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Oscars 2022: The Downfall

by Öykü Efendi

The 94th edition of the academy awards will be held on March 27 in its traditional home, Dolby Theater. Regina Hall, Amy Schumer, and Wanda Sykes will host the show. Producer Will Parker said, "This year's show is all about uniting movie lovers. It's apropos that we've lined up three of the most dynamic, hilarious women with very different comedic styles".   Despite the positive attitude and enthusiasm of Will Parker and other academy members, people on Twitter are furious. Yes, they do have a point.


The Oscars' viewership has been freefalling for a few years now. After last year's numbers  -56 percent down from the already impotent 2020 edition, it has been decided that the show needs a bit of reshaping. The Academy has made a flurry of announcements. The ceremony will feature a slimmed-down screen time; there will be two new fan-voted categories and three new faces in place of hosts. However, it seems like the many efforts to "fix and refresh" the show is beginning to overshadow the primary purpose of the ceremony.


The academy president David Rubin sent an email to members stating that the eight of this year's categories won't be presented live on the telecast; instead, the eight winners will give their presentations and speeches earlier. They will then be edited and featured. The Oscar winners will have to deliver their speeches to an empty theater. Rubin insists that viewers will not notice this slight change, but dedicated fans on Twitter are displeased. Doesn't this create a threat to people who actually enjoy watching the show?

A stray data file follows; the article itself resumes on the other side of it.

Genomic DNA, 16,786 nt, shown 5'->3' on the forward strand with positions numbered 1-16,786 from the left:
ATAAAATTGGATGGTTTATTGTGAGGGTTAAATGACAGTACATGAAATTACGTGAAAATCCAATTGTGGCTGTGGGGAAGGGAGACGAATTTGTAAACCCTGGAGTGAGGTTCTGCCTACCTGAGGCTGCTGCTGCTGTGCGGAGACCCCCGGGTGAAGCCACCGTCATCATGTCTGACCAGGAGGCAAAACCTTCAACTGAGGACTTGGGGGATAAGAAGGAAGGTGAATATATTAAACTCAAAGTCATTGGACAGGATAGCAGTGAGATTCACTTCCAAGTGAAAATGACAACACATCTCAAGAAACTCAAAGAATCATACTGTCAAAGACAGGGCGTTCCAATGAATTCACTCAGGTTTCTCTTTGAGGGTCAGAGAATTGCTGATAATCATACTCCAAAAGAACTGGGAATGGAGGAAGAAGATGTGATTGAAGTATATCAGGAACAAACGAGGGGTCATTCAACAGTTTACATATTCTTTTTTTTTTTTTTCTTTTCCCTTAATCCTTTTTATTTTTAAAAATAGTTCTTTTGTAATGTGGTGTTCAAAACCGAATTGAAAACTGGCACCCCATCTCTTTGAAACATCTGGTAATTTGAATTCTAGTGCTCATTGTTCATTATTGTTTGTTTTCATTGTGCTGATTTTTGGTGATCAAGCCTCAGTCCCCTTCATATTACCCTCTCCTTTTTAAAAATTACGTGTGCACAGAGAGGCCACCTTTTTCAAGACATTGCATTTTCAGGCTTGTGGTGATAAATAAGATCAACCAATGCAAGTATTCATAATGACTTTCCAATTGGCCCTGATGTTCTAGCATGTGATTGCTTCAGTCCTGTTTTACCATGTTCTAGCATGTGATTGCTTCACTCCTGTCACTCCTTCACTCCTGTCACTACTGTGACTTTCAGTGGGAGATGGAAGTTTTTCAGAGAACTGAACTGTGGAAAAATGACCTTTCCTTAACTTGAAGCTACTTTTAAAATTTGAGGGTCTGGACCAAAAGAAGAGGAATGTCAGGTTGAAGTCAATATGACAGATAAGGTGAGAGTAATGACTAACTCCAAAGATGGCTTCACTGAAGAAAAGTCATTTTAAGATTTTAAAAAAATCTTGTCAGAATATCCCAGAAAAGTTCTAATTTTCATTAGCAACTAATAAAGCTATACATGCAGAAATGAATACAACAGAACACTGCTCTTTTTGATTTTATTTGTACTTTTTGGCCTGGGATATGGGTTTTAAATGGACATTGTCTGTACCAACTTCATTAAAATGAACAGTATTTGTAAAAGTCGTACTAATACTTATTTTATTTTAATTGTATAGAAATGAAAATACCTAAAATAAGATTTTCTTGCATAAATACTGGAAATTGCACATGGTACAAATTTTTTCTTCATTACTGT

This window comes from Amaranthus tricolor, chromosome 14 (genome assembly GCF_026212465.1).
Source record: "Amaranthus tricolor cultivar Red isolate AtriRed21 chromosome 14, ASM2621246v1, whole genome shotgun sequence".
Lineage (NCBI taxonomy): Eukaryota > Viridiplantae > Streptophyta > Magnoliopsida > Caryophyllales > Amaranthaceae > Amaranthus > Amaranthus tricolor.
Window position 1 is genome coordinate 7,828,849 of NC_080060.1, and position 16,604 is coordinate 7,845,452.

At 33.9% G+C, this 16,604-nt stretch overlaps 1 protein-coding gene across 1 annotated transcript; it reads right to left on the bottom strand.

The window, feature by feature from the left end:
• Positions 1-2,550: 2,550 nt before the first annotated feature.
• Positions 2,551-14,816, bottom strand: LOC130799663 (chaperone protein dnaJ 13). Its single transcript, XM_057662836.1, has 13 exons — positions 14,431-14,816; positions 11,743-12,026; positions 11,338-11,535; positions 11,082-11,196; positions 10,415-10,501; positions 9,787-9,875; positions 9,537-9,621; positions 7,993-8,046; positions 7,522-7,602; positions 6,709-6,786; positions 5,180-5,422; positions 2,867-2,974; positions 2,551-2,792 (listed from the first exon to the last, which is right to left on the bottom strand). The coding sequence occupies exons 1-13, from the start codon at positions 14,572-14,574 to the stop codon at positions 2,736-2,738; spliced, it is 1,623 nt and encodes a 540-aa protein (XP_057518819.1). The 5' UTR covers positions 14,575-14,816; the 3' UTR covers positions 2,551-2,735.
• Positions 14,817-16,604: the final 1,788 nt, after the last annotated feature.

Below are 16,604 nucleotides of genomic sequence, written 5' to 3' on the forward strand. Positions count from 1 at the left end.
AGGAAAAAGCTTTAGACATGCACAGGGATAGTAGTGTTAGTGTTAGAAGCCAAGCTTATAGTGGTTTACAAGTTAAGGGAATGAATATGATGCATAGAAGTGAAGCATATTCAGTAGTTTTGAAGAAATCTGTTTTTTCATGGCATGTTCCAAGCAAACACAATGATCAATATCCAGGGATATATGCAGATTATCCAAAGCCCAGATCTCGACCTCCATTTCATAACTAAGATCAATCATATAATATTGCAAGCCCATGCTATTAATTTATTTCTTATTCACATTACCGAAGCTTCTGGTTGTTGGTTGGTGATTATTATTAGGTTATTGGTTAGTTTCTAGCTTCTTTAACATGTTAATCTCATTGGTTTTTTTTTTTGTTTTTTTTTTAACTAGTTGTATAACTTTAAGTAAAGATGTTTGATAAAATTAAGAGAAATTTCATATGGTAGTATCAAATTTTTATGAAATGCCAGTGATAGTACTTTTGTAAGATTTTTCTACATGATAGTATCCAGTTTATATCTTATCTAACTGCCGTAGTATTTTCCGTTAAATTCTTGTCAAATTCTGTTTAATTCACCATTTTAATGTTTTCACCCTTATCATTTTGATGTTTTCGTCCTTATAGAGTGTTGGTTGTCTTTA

To be "more engaged with the online community," in short, to get more blockbusters, they announced that there will be a new category in which people will vote for their favorite film. In recent prediction polls, Cinderella, which singer Camilla Cabello stars in, seems to be taking the lead. It is obviously not a bright idea to award blockbusters just to increase viewership, especially in a world where superheroes and action movies are the supreme leaders. Bigger movies do not always mean better ratings—for example, The Emmys. The Emmys continuously nominate blockbusters. Game of Thrones won who knows how many awards. The Oscars still pulled a larger audience every time. This rare sensible side of Oscars should not be watered down.


It is evident that the hosts of the show are what gives it an identity. Good hiring can lead to big numbers. Most people would turn their television on just to hear and see what the hosts say or do. However, whether the Academy has missed the mark is a vague question. Do not get me wrong; hosts are brilliant artists who are capable of many things. They announced the trio awfully late, and some people mentioned seeing these hosts together feels like it is 2015 all over again.


A change does not have to be a bad thing. However, these actions feel like Oscars are desperate for approval. Maybe it would be better if the Academy and its broadcaster, ABC, focused on making the show entertaining with sensible nominees and worried less about who produced them or who starred in them. Maybe then, they would be onto something.

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